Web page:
Hard Questions

Susan Payne

September 19th, 2017 @ 9:20 am

A gifted leader in the church has a ready smile for everyone. The congregation loves him. He asks the church to pray for his wife, that God will put her heart in the right place. The church prays. A member shares a book on marriage with the couple that has a good chapter on forgiveness for the wife. Later the church learns that this man was physically abusing his wife. She moves far away, hurt and angry that the church sided with her husband.

Another member serves wherever she is needed. She is dependable and does a thorough job. The only problem is that she is temperamental, moody, and critical of everyone else. People tiptoe around her.

Probably we all have a colleague who never says, “Sorry,” or, “I was wrong.” Or we know a man busily serving the church, unaware of his wife’s loneliness at home. Or we know a church member who harbors such bitterness that it oozes into every conversation.

These people often present themselves as spiritually mature, but they act like little children when they don’t get their way. They have no ability to process anger, hurt or sadness. They expect to be taken care of, often treating people as objects to meet their needs.

As our missionaries go through AFM training and prepare to launch to the field, they grapple with what the end product of their efforts should be. In the culture where they will be working, what does it look like to have a healthy, mature church that correctly represents the character of Christ?

To effectively model a Christ-centered culture, our missionaries must first be spiritually mature. Biblical truth must replace the “stinking thinking” that sin has planted. Once that transformation has occurred, God shapes a community of believers into a church that perpetuates discipleship and growth.

As new believers identify practices in their own culture that seem to conflict with the Bible, they must grapple with the hard issue of how to stay true to Biblical truth. If the missionaries have done their job well, the new believers won’t rely upon what the missionaries think but will instead search the Word for their own answers.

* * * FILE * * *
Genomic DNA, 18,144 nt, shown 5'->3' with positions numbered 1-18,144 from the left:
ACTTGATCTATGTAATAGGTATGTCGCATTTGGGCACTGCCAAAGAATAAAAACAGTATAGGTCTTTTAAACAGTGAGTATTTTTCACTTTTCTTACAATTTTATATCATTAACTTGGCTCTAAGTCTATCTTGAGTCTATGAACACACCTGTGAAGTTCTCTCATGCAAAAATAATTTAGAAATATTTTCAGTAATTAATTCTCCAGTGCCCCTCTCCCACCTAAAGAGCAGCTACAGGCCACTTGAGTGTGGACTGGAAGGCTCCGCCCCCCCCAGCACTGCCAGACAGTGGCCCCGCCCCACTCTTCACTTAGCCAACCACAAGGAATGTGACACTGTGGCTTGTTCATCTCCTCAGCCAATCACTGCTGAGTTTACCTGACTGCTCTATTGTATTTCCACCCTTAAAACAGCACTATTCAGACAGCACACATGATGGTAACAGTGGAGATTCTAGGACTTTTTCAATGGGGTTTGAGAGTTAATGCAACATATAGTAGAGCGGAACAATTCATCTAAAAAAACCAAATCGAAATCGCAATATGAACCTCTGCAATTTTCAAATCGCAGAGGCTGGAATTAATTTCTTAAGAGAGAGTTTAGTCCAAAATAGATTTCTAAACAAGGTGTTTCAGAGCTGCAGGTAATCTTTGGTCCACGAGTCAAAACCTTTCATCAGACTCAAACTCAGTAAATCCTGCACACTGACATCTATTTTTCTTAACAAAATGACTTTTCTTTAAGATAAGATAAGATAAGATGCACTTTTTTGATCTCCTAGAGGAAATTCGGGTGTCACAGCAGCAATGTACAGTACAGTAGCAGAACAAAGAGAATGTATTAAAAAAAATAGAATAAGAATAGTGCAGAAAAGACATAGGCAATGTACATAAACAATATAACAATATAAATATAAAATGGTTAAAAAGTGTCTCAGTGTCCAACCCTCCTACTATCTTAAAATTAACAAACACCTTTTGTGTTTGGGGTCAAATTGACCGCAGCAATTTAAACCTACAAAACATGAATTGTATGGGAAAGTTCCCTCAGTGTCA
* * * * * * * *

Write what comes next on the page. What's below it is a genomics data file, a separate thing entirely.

Here are some examples of thorny cultural issues that new believers around the world currently face:
• Before becoming a Christian, a man has four wives. Now that he has found Christ, what should he do? Divorce all but one? Who will protect and provide for the other wives and children?
• In another culture, a man beats his wife to show that he cares. If he treats her with kindness as the Bible says, she feels neglected.

• In an animist culture there is an elaborate ritual to celebrate children transitioning to adulthood. What rites of passage does Christianity offer?

When dealing with the difficult issues, sometimes new believers arrive at conclusions that are culturally repugnant to their Western missionaries. When this happens, missionaries need to search their own hearts as well as the scriptures. Everyone’s world is influenced by their own culture. Non-biblical thought patterns can lie undetected for years until a clash between worldviews arises. Mature believers work through the difficulty, studying Scripture and examining their own assumptions before coming to a decision. It is hard to swallow cultural prejudice, but ultimately we want to seek a Kingdom culture that speaks to everyone’s hearts, not just our own.

A church built on a Christ-centered culture with spiritually mature believers nurturing new believers is the best offering a missionary can bring the King of the universe.

By supporting AFM with your gifts and prayers, you are making this difficult but crucial work possible. No believer, no missionary is perfect, but we look to Him who is perfect to grow and mature us. What He reveals to us through His word we want to share with others. AFM has a dream not only to plant churches but also to help our new believers grow into mature believers who build a Christ-centered culture within their church. Thank you for being part of the AFM team.

As our missionaries work with their unreached people and struggle with difficult issues, I leave you with this question: What work needs to be done in your life so that you can help grow your church into a healthy body of mature believers who correctly represent the character of Christ?”